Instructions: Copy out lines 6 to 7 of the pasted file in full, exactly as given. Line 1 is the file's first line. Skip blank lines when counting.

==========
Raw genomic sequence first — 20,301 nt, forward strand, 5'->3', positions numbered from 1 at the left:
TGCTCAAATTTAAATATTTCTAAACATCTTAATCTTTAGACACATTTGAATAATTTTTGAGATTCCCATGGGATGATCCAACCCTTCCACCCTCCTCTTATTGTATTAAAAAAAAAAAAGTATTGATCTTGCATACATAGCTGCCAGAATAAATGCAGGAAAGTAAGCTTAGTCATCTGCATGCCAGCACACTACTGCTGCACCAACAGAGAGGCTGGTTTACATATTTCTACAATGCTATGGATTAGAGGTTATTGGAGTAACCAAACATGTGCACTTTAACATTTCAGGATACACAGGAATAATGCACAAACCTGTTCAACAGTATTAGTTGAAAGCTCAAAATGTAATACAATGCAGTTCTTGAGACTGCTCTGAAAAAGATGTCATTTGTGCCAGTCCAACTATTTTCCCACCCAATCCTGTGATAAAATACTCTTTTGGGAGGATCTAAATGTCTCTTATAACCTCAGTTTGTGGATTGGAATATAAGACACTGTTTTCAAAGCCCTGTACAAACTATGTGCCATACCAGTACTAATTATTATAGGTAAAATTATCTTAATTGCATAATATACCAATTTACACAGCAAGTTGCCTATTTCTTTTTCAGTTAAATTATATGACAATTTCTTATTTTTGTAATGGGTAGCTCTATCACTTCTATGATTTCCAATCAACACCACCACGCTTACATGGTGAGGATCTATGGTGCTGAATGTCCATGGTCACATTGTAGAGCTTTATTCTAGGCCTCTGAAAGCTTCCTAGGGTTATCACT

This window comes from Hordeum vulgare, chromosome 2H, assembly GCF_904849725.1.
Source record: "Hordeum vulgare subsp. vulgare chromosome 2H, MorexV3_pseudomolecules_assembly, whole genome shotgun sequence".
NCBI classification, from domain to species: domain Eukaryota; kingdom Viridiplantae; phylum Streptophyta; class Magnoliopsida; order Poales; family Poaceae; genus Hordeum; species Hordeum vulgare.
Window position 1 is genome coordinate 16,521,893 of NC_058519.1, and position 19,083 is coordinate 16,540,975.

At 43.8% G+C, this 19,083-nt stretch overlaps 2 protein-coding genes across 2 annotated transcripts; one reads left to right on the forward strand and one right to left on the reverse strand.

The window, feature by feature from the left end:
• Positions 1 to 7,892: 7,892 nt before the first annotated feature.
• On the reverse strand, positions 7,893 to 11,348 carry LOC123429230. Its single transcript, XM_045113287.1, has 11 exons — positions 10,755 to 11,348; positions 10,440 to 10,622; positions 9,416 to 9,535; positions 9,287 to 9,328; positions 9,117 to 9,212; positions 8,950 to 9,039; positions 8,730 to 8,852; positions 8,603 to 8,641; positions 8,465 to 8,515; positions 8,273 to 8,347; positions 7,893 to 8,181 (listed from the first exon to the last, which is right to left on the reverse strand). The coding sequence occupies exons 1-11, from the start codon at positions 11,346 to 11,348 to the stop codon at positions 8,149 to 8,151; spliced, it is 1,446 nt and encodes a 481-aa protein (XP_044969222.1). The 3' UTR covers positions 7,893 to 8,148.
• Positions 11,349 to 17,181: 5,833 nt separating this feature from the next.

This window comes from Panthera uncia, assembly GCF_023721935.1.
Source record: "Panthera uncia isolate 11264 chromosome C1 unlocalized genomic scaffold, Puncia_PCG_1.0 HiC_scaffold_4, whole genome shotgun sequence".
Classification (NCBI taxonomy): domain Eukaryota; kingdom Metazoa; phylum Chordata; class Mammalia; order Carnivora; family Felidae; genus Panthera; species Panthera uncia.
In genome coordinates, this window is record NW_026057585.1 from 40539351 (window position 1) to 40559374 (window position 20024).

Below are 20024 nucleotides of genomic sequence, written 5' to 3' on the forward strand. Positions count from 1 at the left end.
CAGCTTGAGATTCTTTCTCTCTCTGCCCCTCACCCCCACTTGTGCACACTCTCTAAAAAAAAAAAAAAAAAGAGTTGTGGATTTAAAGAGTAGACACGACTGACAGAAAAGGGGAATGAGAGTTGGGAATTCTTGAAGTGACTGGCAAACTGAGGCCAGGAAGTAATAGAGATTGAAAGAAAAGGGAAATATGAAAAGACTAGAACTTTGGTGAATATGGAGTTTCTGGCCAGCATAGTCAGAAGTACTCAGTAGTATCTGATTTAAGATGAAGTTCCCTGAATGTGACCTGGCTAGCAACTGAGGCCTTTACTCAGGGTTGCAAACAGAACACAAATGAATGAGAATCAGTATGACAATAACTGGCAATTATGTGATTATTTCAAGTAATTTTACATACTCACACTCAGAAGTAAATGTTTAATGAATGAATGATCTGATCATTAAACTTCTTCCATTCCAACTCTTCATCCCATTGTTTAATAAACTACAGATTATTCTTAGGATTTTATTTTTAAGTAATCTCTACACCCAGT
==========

Window position 1 is genome coordinate 16,521,893 of NC_058519.1, and position 19,083 is coordinate 16,540,975.

At 43.8% G+C, this 19,083-nt stretch overlaps 2 protein-coding genes across 2 annotated transcripts; one reads left to right on the forward strand and one right to left on the reverse strand.